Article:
My black and white sleeveless pantsuit from T.J. Maxx is my dream courtroom outfit. The tailoring is crisp, modern, and chic and instantly makes the wearer look sharp and put together. The length of the pants require six inch heels which puts me in giant Asian girl territory. A sharply dressed Asian female giant spewing out legal jargon? Definitely a triple threat.
I never understood why lawyers wear boxy gray and black suits to court. It's a cultural mandate that absolutely bores me to no end. Yes, it's important to cover up private areas out of deference to the judiciary and the judicial system. But dressing conservatively doesn't equate to a total banishment of style. Why not add a pop of color to the suit with a neon scarf? Or take power lawyer to the next level with some gold jewelry? I believe judges would appreciate a little color or bling in the otherwise monotonous courtroom. I've seen judges fall asleep on the bench. Not all trials are Law & Order riveting.
On my very first court appearance, I showed up wearing a cherry red pantsuit. And I lived to tell the tale. Yes, I got a lot of glares. And fine, technically I wasn't an attorney yet-just a clueless intern at the city attorney's office observing my first trial. Two days laterw, I got reprimanded for disobeying the dress code. The red suit was just one piece of the problem. There was also the neon orange knit top paired with a short and flouncy floral skirt. And the yellow sweater incident. As I sat there in my supervisor's office listening to her explain why colors are too risque for court, I realized I could never be a prosecutor. It's just too much style-aucracy to overcome for a rebel lawyer with a style cause.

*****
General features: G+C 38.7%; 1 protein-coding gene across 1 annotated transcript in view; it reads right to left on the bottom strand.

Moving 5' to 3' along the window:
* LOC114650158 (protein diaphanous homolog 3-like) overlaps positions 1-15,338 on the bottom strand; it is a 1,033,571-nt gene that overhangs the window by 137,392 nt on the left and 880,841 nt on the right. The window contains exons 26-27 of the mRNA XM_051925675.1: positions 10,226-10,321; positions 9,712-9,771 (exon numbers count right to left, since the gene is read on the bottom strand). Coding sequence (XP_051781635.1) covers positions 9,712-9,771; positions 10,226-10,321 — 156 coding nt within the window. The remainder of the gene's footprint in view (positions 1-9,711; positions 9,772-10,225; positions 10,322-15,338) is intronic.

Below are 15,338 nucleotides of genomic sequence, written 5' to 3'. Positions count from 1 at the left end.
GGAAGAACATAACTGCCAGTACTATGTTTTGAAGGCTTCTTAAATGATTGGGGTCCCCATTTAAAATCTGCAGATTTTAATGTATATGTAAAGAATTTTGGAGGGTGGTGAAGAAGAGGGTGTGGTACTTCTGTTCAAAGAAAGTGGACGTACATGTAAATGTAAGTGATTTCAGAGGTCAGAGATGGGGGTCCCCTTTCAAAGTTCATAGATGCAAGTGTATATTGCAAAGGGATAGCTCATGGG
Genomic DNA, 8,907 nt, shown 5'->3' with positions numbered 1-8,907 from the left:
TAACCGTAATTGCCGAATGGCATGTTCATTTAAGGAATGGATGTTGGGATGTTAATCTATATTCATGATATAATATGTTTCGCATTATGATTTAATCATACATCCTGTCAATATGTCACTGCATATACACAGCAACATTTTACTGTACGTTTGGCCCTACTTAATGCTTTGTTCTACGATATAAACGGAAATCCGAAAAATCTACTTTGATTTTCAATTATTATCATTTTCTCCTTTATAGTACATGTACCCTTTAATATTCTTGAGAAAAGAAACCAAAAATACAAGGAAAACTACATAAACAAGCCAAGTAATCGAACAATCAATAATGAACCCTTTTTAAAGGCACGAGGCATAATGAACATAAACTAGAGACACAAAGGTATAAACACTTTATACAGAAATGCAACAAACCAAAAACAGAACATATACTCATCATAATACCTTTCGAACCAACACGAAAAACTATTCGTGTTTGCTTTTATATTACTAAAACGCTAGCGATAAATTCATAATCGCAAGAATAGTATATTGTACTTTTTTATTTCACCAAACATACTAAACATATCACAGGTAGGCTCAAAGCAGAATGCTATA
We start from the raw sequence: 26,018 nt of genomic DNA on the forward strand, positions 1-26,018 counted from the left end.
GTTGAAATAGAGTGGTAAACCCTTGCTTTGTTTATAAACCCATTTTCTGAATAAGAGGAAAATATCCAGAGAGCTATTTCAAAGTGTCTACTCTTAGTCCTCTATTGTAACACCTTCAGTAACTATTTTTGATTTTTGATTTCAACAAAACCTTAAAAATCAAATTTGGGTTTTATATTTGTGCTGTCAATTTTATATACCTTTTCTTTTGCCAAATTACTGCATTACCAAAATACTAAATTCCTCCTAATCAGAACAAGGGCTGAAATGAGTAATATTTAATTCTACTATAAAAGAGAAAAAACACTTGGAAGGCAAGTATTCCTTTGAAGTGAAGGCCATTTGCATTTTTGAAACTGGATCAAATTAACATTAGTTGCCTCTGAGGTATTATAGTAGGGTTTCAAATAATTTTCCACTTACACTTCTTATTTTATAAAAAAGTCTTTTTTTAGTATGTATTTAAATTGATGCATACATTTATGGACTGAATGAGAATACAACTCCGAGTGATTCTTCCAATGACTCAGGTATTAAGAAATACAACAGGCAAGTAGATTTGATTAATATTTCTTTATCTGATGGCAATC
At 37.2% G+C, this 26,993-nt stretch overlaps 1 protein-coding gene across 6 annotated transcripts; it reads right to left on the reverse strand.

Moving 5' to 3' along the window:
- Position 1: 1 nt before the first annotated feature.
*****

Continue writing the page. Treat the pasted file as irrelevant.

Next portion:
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Compensation was provided by T.J. Maxx via Glam Media. The opinions expressed herein are those of the author and are not indicative of the opinions or positions of T.J. Maxx.